Republican gains in the Senate seem certain
this November, polls show, but a GOP gain of six seats to take control of the upper chamber isn't in the bag just yet, political observer Stuart Rothenberg says.
"[S]ome of the pieces of the puzzle have moved around dramatically over the past few months," the Roll Call columnist
Handicapping the upcoming races, Rothenberg maintains three Democratic-held Senate seats seem "headed to the GOP" – Montana, South Dakota and West Virginia.
But "from that point on," he writes, "things get a bit dicier for Republicans."
Rothenberg's sober view contrasts with a new poll from The Washington Post's
Election Lab model that gives Republicans an 86 percent chance of winning a Senate majority.
Rothenberg argues vulnerable Democratic seats in Arkansas and Louisiana are anything but locks.
The contest between incumbent Arkansas Democratic Sen. Mark Pryor and GOP challenger, Rep. Tom Cotton, is "a statistical dead heat… with Cotton holding a small advantage," he writes.
And in Louisiana, he writes Democratic Sen. Mary Landrieu is likely headed for a runoff in December against her closest challenge, Republican Rep. Bill Cassidy – but the eventual winner will depend "on what happened in other Senate contests in November, and whether [Landrieus's] seat would decide control of the chamber in 2015."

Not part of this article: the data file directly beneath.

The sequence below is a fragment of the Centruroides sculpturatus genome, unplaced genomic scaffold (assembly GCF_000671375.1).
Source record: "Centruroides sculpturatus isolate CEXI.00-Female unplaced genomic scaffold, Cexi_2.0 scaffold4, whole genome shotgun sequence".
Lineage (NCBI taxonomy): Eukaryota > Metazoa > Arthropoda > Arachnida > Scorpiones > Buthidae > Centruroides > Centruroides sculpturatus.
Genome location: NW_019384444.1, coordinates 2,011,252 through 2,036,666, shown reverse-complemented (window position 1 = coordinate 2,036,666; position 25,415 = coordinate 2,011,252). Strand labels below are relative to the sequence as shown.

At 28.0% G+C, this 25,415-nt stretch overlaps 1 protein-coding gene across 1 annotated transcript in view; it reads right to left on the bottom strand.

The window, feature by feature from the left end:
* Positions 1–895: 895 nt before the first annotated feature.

A big "surprise," he writes, is taking shape in Iowa, where Joni Ernst could benefit from Democrat Rep. Bruce Braley's early "missteps."
A June poll
had her slightly ahead.
Rothenberg writes there's also reason for GOP optimism in Alaska, North Carolina and Colorado.
In Alaska, he writes, "Republican prospects depend in part on the results of the Aug. 19 GOP primary," while North Carolina's
Democratic Sen. Kay Hagan is barely holding her own against GOP challenger Thom Tillis.
Democratic Sen. Mark Udall is getting a run for his money from a well-liked and well-funded Republican Rep. Cory Gardner, Rothenberg writes.
"Far longer shots" for the GOP lie in Michigan, New Hampshire and Virginia, while Republicans are nervously watching contests in Georgia
"[F]undamentals make it very uphill for Michelle Nunn, so unless she is running strongly in early October, there is no reason to think that Georgia is a particularly good opportunity for Democrats," Rothenberg writes.
As for Kentucky's incumbent Mitch McConnell, Rothenberg thinks the minority leader should get a boost from the "unpopularity" of President Barack Obama and "the midterm dynamic."
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